10 Surprising Myths About Dry Dog Food
by Justin Palmer
Myth #1: Kibble Cleans Your Dog’s Teeth
Imagine if your dentist told you that all you needed to do to clean your teeth was eat cookies! Wouldn’t that be nice?
Sadly, its impossible for a food that contains nearly 50-60% carbohydrates (as nearly all dry foods do) to clean your dog’s teeth. The carbohydrates inside kibble are in fact the reason why your dog’s teeth need to be cleaned in the first place!
As many feeders of fresh foods can attest to, dental care is far easier for your dog if you do not feed a diet consisting of 100% dry food. Raw, meaty bones are an excellent way to scrape your dog’s teeth clean. Just make sure to never give your dog cooked bones, which can splinter and cause intestinal damage.
Myth #2: Your Dog Should Eat The Same Dry Food Their Entire Life
This is perhaps the most pervasive myth that the pet food industry (and even some veterinarians) willingly perpetuate. I would argue feeding your dog the same dry food diet (no matter what the quality) is a risky proposition comparable to feeding yourself fast food every single day. No matter what the quality, dry food equals processed food, and processed food should never make up 100% of the diet for any dog.
Rotating foods offers several benefits to your dog. First, it ensures they are receiving a wide variety of nutrition from varying proteins and other ingredients. This rotation of ingredients can help prevent allergies from developing later in life. Secondly, rotating foods ensures that any contamination or ingredient imbalance will not affect your dog as severely as if you fed one food their entire life.
Many dog owners fear switching diets because they’ve seen what happens to their dog’s poo when changing foods. This is understandable, but digestive upset often signals your dog’s microbiome isn’t in tip top shape (quite possibly from a pure kibble diet). A dog with a healthy gut should be able to rotate ingredients and foods, just like people do.
If you are rotating or switching foods, always go slow and consider adding in probiotics.
Myth #3: Kibble Is Better Than Canned Dog Food
The manufacturing process of kibble requires a high amount of carbohydrates, which can lead to obesity and an increased risk of cancers in our dogs. Canned food, on the other hand, nearly always boasts significantly more protein (there are some exceptions, of course) and a much lower amount of carbohydrates.
Your dog has no biological requirement for carbohydrates. This is why when you look at the guaranteed analysis on the back of your dog’s food label, you won’t see carbohydrates listed. Despite this undisputed fact, carbs are still the most prominent ingredient in all kibbles, sometimes composing over 50% of the ingredients by weight.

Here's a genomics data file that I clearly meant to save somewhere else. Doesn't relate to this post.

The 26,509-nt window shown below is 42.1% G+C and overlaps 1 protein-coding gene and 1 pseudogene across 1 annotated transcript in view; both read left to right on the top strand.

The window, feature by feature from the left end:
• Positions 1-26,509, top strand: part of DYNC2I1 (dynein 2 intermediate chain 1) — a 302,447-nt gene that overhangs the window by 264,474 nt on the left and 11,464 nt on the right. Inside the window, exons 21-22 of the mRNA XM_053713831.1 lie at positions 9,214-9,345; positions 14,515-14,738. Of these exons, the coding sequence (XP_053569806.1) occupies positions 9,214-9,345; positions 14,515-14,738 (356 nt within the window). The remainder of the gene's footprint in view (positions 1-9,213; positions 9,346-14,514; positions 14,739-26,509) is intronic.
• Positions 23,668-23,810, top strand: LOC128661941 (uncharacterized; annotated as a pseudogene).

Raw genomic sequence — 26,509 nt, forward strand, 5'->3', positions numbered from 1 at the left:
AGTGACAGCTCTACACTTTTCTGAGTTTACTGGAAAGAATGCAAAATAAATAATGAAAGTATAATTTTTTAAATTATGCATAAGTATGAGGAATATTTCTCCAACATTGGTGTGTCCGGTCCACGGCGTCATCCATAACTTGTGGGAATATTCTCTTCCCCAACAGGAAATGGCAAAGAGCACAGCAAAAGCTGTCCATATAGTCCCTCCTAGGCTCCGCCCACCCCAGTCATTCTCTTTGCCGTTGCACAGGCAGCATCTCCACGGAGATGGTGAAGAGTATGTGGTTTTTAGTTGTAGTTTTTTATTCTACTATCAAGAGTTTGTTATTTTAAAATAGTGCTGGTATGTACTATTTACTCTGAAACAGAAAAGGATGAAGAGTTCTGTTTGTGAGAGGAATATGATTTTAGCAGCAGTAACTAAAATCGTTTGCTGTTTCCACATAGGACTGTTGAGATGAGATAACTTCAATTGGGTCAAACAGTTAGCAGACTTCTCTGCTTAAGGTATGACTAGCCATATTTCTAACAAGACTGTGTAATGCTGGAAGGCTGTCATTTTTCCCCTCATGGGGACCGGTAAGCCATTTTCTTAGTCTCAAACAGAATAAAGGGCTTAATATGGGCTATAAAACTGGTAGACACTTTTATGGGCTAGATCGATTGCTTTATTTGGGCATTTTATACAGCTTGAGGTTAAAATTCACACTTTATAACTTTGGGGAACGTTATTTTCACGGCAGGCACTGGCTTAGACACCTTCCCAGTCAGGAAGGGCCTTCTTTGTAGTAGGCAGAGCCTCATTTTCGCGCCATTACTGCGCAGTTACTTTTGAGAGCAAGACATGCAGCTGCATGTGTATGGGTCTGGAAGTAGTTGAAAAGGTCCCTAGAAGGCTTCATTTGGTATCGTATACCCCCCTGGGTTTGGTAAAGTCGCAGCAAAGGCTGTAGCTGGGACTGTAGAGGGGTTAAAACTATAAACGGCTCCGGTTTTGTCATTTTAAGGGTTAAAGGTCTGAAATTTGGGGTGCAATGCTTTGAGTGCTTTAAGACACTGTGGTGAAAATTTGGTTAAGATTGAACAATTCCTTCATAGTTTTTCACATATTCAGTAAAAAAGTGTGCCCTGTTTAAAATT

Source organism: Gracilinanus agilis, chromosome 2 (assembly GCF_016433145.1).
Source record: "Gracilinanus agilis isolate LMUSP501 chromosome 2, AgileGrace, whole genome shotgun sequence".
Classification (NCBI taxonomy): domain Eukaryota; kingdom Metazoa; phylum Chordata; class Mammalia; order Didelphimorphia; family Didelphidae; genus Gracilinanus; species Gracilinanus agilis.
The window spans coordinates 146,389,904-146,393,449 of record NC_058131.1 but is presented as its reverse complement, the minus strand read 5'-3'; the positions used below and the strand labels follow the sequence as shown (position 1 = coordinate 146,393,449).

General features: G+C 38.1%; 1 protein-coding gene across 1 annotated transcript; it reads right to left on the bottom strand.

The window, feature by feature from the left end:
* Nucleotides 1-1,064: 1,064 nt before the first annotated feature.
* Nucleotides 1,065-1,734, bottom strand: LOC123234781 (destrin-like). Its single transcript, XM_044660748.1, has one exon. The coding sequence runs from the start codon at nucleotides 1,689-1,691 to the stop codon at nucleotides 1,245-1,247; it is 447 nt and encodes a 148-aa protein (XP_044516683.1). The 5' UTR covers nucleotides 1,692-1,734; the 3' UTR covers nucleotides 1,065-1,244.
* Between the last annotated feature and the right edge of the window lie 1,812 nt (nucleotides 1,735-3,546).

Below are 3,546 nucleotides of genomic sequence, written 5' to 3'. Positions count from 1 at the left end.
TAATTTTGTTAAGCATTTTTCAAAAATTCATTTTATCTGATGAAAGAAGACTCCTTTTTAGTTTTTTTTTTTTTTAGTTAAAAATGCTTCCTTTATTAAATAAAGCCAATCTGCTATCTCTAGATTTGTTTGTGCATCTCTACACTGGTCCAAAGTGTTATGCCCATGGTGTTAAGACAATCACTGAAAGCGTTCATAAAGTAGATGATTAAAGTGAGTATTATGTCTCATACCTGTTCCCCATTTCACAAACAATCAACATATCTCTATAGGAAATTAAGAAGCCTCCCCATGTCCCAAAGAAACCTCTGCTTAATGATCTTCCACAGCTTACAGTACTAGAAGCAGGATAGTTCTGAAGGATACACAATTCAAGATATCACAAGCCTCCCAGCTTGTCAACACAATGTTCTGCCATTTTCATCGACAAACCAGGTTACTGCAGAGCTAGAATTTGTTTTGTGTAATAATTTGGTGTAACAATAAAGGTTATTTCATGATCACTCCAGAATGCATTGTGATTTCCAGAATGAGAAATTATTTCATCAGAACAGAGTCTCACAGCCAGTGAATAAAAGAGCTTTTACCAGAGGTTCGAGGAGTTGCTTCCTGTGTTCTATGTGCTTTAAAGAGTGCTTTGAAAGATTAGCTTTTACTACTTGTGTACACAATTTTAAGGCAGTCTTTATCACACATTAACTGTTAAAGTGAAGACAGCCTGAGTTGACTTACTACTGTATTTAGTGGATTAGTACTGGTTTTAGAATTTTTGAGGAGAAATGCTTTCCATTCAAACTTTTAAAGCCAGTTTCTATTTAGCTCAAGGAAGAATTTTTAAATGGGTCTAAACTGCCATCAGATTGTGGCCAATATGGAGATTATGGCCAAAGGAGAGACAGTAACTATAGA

Why? Simply because grains and starches are cheap for manufacturers and often subsidized.
One important note: When you compare the guaranteed analysis of a canned food to a dry food, it often creates confusion. The protein percentage on canned food appearsto be lower. When you compare however, on a dry matter basis (removing moisture) you will always have more protein in a canned food vs kibble.
Another important benefit of canned foods is their relatively low amount of preservatives. Due to the canning process itself, canned dog food often contains minimal preserving agents.
Myth #4: Kibble Stays Fresh for Long Periods of Time, Even When Stored Properly
That huge bag of dog food you just bought to save money? Odds are, the fats inside it are going rancid within weeks of opening, putting your dog at risk. When fats in your dog’s food go bad, free radicals are created in the process. These free radicals can scavenge your dog’s body, causing untold damage over time.
Unfortunately dry food that has become rancid will not necessarily look or smell bad. But rest assured, the moment oxygen comes in contact with kibble, the process of oxidation has begun. Because of this, we like to recommend using the entire bag of food within 3-4 weeks. In general beef or lamb based foods go rancid slightly slower than chicken or poultry foods.
If you have a pet food storage container, its always better to put the entire pet food bag inside of the container, and not pour the kibble directly into the bin. Pet food packaging is actually pretty advanced these days and does a better job at keeping the food fresh than a storage bin alone.
Myth #5: My Kibble Must Be a Good One Because Its Recommended by My Veterinarian or Breeder
This is perhaps the most frustrating myth of all. Veterinarians are wonderful people with wonderful hearts. I fully trust my veterinarian’s advice on nearly any topic, save one: their food recommendations.
If you compare the labels of food commonly recommended by veterinarians and breeders (such as Hill’s Prescription Diet and Royal Canin) you’ll find that they are low quality foods with a few therapeutic ingredients added in. Most of the formulas rely heavily on meat by-products, corn, wheat, rice, and soy.
In addition, manufacturers such as Hill’s Prescription Diet and Science Diet are no better than the rest at avoiding recalls, as recently we learned when a dangerous amount of vitamin D was added into some formulas.
Myth #6: My Kibble Shows Real Meat Pictures on The Bag, So It Must Contain Sufficient Protein
Unfortunately, nearly all kibble contains shockingly low amounts of protein, ranging from 18% to 33%.